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The Hunger Games: Catching Fire – Movie Review

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The Hunger Games: Catching Fire

Movie Review by Michael Bradley

The sequel to the hugely successful first Hunger Games movie was much anticipated and I looked forward to seeing it as everyone was telling me how it was better than the first one.  It is so rare for a sequel to exceed the original that I was skeptical.  I enjoyed the movie, but unfortunately, I did not find it an improvement, as it abandoned the original themes and seemed more of a set up for future movies than a stand alone film.

Katniss Everdeen, played by the awesome Jennifer Lawrence and Peeta Mellark, played by Josh Hutcherson, become targets of the oppressive government after their victory in the 74th Hunger Games sparks a rebellion in the Districts of Panem.  In order to survive, Katniss is supposed to continue to pretend to be in love with Peeta even though her real boyfriend, Gale Hawthorne is played by hunky heart throb Liam Hemsworth.


Spoiler alert – I can’t really explain what is wrong and right with the movie without going into some plot details.  What made the first movie great was the concept that you got to know the competitors and you were tense to see who survived and who would die.  The hunger game itself was the core of the movie with heroes and villains.  In the sequel, the hunger games are abbreviated.  The game itself is more important than the characters.

As a twist to kill off the victors, the Hunger Games for this movie select former victors to be the participants.  As most of them are older, you lose the pathos of kids competing and having to kill each other.  At the same time, you don’t learn enough about any of the competitors to care that much what happens to them.  Each is presented as a caricature, the electric engineer, the hiders, the swimmer, etc.  There is little or no dimension to any of them.  They also form into two large groups which further pulls you away from caring about individuals.  The deaths themselves are brief and more from the contrivance of the game than from each other.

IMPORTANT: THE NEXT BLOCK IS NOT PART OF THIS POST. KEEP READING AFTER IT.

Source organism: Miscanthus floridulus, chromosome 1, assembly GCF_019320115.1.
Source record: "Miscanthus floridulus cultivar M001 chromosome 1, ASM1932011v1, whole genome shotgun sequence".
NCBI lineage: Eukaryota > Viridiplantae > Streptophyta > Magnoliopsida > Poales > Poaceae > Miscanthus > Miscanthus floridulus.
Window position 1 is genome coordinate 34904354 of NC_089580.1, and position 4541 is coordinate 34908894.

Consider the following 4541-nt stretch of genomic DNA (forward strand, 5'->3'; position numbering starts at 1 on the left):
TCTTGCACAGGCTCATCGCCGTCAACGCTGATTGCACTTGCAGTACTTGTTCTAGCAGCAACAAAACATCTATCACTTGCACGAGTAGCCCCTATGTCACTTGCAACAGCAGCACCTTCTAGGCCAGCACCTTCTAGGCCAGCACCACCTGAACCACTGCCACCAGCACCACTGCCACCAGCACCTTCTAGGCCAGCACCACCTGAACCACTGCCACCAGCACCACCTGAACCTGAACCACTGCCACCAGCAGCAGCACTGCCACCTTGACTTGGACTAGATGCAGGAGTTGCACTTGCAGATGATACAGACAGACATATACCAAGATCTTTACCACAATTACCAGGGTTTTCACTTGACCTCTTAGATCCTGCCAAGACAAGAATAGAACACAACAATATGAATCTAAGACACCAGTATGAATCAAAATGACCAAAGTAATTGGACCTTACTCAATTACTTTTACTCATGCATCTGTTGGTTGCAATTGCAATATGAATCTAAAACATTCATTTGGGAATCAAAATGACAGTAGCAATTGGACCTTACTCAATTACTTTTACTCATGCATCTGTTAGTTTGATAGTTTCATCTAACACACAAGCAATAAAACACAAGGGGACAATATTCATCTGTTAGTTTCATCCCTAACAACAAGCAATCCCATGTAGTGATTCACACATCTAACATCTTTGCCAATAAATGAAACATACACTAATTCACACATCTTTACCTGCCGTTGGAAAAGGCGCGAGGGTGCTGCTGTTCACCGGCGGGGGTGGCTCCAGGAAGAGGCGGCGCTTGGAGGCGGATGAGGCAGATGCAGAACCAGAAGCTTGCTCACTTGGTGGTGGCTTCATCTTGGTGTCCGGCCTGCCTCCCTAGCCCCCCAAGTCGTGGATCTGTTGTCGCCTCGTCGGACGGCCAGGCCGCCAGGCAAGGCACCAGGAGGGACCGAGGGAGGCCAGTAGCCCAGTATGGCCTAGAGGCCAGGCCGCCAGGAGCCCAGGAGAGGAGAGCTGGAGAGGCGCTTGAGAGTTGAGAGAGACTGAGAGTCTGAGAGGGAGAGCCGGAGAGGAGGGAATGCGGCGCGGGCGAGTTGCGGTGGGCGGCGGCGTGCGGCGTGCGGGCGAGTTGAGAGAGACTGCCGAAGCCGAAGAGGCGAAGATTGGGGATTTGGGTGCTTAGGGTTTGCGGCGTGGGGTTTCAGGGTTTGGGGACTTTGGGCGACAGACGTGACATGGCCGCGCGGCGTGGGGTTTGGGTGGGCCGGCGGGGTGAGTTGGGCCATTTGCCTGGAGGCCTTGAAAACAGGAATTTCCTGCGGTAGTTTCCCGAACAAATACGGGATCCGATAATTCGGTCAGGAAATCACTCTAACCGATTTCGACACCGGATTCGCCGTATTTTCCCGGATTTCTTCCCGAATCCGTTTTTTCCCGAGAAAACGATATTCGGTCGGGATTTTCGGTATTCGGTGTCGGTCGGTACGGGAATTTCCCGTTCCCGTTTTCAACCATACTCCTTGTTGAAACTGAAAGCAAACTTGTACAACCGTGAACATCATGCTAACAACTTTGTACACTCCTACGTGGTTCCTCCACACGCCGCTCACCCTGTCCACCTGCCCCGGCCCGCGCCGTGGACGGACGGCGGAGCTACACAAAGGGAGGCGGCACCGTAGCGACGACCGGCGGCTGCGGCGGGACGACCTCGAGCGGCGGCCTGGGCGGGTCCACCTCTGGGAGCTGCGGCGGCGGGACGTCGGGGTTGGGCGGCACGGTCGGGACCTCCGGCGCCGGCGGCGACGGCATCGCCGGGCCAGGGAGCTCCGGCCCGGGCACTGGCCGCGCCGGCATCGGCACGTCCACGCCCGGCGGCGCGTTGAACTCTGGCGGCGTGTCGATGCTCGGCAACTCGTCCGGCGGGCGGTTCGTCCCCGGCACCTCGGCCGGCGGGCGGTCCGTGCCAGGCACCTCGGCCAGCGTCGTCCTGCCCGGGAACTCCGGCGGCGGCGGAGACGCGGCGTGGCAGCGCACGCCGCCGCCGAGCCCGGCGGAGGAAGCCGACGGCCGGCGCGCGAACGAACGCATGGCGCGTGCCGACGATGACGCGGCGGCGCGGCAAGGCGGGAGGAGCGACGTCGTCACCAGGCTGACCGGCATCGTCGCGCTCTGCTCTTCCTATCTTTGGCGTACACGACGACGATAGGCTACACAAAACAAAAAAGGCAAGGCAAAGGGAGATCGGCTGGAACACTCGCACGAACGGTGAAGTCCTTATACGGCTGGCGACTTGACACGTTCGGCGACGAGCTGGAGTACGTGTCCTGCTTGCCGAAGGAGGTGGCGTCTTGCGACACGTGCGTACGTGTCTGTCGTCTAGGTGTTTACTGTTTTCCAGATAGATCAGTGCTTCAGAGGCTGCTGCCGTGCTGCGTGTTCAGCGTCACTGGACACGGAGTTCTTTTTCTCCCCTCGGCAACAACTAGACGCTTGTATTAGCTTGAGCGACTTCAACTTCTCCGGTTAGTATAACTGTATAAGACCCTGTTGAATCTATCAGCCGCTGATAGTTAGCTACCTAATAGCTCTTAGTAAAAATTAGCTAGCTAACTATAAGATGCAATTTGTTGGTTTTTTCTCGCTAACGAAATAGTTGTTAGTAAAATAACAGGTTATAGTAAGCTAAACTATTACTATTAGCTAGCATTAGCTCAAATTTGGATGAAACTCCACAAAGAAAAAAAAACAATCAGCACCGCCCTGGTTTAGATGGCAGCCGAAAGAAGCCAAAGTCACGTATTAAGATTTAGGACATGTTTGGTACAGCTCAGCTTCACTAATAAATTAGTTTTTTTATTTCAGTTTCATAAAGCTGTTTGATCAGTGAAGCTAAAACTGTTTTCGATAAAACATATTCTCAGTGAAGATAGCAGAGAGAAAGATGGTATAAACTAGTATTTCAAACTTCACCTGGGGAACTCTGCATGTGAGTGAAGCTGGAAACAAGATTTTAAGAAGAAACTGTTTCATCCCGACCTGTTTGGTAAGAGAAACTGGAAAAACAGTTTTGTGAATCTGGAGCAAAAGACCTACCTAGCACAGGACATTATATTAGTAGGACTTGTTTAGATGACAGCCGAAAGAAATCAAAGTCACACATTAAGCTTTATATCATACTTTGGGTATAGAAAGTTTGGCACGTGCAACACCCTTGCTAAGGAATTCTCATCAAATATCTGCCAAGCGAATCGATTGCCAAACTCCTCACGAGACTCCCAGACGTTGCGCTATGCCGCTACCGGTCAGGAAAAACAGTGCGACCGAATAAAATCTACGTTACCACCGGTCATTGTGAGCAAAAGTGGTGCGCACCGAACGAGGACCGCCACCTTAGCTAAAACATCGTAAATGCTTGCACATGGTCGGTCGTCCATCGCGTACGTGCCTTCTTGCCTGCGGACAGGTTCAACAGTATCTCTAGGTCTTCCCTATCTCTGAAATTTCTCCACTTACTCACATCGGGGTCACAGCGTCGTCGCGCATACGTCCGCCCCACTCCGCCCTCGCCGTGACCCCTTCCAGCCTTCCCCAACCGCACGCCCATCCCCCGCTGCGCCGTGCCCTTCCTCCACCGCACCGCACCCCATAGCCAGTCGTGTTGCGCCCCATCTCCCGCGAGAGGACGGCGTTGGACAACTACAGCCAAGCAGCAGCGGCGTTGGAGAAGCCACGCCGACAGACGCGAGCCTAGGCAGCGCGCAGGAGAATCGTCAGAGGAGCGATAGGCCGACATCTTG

Katniss is the heroine of the first movie but they betray her importance in the end of the sequel.  She finds she is a figurehead for the revolution who has been kept in the dark because she was not trusted to make a tough decision to leave others behind.  Her real boyfriend is part of the conspiracy as are many of her most trusted friends and advisors.  Making Katniss the dupe instead of the heroine really left the movie feeling flat.  At the end, she is being whisked away against her will while important characters are left behind.  Nothing is resolved, merely setting up a third film.  It could easily have said “to be continued” at the end credits.


Worse still is the strange love triangle between Katniss, Peeta and Gale.  At the beginning we have Peeta, still pining away with unrequited love.  Katniss and Gale struggle with whether to run away and be together.  That is why it is so strange when during the games, Katniss seems to genuinely fall in love with Peeta while Gale is secretly planning to rescue Katniss as part of the revolution.  Why does Gale try to get her to run away with him if he is plotting already?  Why does Katniss fall for Peeta after ignoring him for a year when he lives fifty feet from her and was just as noble in the first games?  The love triangle actually feels forced, even for an actress with Jennifer Lawrence’s talents.

If you like the Hunger Games series, as I do, you have to see the second movie.  It is not as good as the first, it is a set-up for the third movie, but as a fan you won’t care much.  If you are not a Hunger Games fan, then you will find it disjointed, confusing, and in the end it has more strings and unfinished plot lines than it does at the beginning.

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Filed under Humor and Observations, Writing